As most clearly depicted in FIG. 2 the ring 24 is connected by a metallic support 26 from the narrow wall 12A of the waveguide. The threaded end 28 of support 26 may protrude out from the outer surface of the waveguide so as to provide a means for providing limited rotational movement of the member 26 which in turn causes rotation of the ring 24 such as to the position shown in dotted in FIG. 1. The purpose of this rotation is discussed in more detail hereinafter.
In FIG 1 it is noted that the ring 24 is disposed a predetermined distance d from the center line of the magnetron 16. In accordance with this invention this distance is not arbitrarily selected. Once the particular magentron has been selected the distance d is emperically determined by moving the ring 24 towards and away from the magnetron until the optimum position is obtained. In this connection note that in FIG. 5A there is shown the magnetron output with a spurious second harmonic signal about 4900 megahertz. By employing appropriate measuring apparatus it is possible to move the ring 24 so that the output peak 30 is reduced to the dotted peak 32 in the event that second harmonic suppression is desired. In this way, the proper phase relationship is established between the magnetron and the resonant ring filter. It is preferred that the distance d be as small as possible and yet provide this optimum phase relationship. The distance from the ring to the magnetron should be as close as possible so as to reduce the long-line effect. If this phase relationship is not established by the proper placement of the ring 24 there will be an enhancement of the spurious harmonic signals.
In this way, the harmonic power from the magnetron is not only reduced at the other side of the rejection filter, but it is also reduced at any other exits from the magnetron such as where the leads 22 exit therefrom.
In accordance with another aspect of the present invention, it is noted that the ring 24 is supported by a conductive member 26 from the narrow wall of the waveguide. The prior are US. Pat. No. 3,593,155 teaches the use of dielectric supports for a ring as voltages are going to be applied thereto. The metal support 26 extends from the narrow wall because it is not desired to have any metal support with any appreciable component thereof extending in the direction of the E vector as depicted in FIG. 2. Any appreciable component of the member 26 in the direction of the E vector will couple energy and provide a discontinuity in the waveguide. Accordingly, the ring is supported from the narrow wall of the waveguide.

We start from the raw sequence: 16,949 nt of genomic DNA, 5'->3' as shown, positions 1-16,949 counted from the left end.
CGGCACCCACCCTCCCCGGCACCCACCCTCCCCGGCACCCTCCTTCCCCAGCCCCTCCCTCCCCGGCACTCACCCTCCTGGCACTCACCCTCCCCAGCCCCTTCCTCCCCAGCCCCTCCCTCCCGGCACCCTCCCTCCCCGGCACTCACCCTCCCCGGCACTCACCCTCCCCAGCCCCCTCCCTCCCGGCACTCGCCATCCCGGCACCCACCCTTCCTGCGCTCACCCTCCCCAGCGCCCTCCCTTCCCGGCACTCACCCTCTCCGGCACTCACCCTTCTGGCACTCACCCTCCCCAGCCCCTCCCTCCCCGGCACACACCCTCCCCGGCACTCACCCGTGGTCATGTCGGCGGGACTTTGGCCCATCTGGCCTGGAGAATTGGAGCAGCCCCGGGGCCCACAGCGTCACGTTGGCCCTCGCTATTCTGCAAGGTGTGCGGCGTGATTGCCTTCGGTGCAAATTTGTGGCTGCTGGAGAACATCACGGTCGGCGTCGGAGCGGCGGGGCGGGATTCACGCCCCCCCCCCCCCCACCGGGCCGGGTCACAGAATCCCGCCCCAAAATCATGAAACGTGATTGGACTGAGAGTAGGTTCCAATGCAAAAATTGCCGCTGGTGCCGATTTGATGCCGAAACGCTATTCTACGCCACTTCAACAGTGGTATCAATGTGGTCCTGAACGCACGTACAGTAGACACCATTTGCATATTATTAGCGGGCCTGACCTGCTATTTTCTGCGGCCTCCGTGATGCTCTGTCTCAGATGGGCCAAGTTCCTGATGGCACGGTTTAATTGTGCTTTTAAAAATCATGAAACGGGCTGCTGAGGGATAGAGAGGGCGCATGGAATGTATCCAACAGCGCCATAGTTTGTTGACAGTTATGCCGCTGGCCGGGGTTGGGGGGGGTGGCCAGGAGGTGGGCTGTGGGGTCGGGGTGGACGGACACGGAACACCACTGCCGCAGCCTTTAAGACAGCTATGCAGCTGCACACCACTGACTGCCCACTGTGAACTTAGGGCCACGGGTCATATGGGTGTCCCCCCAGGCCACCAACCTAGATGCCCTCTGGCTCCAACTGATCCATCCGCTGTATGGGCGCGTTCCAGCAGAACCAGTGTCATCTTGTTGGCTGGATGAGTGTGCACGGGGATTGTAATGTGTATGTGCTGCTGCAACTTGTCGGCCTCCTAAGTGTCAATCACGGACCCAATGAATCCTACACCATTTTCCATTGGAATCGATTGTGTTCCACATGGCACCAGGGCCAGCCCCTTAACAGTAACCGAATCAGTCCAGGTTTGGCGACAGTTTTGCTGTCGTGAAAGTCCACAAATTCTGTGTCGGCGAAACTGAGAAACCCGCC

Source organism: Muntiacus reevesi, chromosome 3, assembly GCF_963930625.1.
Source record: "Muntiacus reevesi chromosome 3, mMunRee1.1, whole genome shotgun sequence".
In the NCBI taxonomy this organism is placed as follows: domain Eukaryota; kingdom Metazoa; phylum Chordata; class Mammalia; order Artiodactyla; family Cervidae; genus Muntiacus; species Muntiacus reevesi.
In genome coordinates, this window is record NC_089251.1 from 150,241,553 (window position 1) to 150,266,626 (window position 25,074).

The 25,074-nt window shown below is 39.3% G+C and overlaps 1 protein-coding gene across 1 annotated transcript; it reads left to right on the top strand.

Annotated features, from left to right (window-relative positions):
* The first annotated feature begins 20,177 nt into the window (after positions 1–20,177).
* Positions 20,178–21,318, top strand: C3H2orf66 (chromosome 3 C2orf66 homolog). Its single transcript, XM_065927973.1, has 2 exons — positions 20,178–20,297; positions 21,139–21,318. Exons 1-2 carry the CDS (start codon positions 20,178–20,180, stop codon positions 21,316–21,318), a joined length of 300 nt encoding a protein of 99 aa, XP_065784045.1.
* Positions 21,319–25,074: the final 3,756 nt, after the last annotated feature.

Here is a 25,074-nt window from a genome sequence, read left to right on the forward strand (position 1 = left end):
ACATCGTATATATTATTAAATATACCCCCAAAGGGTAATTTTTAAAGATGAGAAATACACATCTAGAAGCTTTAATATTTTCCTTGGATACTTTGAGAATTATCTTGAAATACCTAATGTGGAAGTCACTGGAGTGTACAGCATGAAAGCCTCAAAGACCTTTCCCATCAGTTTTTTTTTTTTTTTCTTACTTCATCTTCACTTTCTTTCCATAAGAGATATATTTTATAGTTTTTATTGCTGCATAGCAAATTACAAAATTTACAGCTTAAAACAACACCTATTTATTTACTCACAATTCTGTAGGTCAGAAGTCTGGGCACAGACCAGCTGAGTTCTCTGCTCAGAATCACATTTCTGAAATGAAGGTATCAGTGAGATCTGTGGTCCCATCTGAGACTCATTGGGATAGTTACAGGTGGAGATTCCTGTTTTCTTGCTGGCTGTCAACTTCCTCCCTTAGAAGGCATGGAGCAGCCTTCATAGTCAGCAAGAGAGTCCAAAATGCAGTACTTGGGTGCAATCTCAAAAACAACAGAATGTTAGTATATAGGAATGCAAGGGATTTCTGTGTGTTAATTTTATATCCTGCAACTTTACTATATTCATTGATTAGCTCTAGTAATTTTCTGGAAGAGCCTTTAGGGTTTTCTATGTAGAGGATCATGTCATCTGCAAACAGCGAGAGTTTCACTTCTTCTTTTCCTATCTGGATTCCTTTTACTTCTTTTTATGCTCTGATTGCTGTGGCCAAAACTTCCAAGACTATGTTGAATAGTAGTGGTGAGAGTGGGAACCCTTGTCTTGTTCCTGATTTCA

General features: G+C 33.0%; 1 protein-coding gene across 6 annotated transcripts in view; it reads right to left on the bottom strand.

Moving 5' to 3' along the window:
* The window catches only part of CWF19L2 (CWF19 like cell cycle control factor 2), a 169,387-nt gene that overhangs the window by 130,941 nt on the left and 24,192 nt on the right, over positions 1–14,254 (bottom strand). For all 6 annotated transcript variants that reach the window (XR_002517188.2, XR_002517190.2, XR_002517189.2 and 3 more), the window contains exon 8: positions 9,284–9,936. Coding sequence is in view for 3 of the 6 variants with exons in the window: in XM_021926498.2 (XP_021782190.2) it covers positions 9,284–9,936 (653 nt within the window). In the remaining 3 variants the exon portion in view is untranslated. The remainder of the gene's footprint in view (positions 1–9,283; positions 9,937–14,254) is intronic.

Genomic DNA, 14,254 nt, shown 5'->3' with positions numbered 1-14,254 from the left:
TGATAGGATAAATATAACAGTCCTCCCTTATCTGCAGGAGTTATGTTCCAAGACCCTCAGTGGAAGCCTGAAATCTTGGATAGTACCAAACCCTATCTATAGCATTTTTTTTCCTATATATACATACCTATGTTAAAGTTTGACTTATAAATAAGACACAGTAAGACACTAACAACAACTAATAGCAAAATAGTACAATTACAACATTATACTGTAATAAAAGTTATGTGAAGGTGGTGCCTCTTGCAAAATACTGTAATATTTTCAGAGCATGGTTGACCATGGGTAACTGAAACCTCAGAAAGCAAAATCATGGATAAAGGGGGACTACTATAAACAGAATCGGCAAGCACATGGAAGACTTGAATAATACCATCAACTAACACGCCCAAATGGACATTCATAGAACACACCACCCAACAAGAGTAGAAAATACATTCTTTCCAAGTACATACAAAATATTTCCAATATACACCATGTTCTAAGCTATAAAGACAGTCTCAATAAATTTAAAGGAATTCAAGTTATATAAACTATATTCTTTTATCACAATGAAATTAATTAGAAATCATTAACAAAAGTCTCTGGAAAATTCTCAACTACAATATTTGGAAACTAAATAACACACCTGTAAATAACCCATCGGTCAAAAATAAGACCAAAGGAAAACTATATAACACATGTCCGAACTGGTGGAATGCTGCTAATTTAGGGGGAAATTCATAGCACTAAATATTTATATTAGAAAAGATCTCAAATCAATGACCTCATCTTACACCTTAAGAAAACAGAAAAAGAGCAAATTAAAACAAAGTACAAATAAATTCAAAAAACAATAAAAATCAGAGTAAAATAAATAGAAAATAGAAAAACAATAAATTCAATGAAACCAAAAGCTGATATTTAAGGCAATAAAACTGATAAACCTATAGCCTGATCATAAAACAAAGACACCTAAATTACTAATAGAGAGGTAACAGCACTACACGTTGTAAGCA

Also, in accordance with this invention it is preferred that the embodiment of FIG. 2 be employed wherein the support member 26 is conductive and of substantially the same or larger diameter than the width of ring 24. In this way, the member 26 functions, in addition to a support, also as a heat sink for removing any heat generated in the ring to the larger waveguide heat sink. If the ring 24 has a dielectric support the electrical characteristics could be changed. For example, there could be a slight alteration of the center stopband frequency when the ring expands and there could be a decrease in the Q when the ring is hotter and thus the filter would not provide optimum rejection.
In accordance with another aspect of the present invention it is preferred that the ring 24 be rotational as depicted in the solid and dotted outline in FIG. 1. Regarding this feature, reference is also made to the graph of FIG. B. In the solid position shown in FIG. 1 a maximum portion of the ring 24 extends in the direction of the E vector and thus the coupling is at a maximum. In FIG. 5B waveform W1 depicts this condition wherein the stopband width is at a maximum. As the ring 24 is rotated to the dotted position shown in FIG. 1 the coupling becomes weaker and as shown by waveforms W2 and W3 the bandwidth and frequency successively decreases as the coupling weakens. It is preferable for some exact applications to rotate the ring 24 to a position wherein both conditions can be simultaneously achieved. The ring would in that case be rotated to a position wherein the bandwidth is suitably narrow and yet there is no appreciable frequency shift.
Regarding the dimensions of the ring itself, thering is resonant when the inner circumference is approximately one wavelength long. As previously indicated, if the ring is inserted in a rectangular waveguide the resonant frequency is effected or shifts by rotation of the plane of the ring. The ring may also be used in multiples to achieve higher rejection than with the use of a single .ring. However, for many applications the single ring structure is sufficient. In the application of the resonant ring of this invention to microwave ovens it was found that adequate second harmonic suppression was provided without significant effect on the fundamental power transmitted to the microwave oven cavity. Low power measurements of the ring yielded more than a 20db rejection at the ring resonant frequency for any plane of the ring when it was centrally located. The l0db rejection bandwidth was about 180 megahertz In one example the ring that was used had a 0.875 outer diameter; a 0.775 inner diameter; and was 0.l inches thick; and it was also found with the use of the ring, the VSWR only changed from 1.8:1 to 22:1 by introduction of the ring.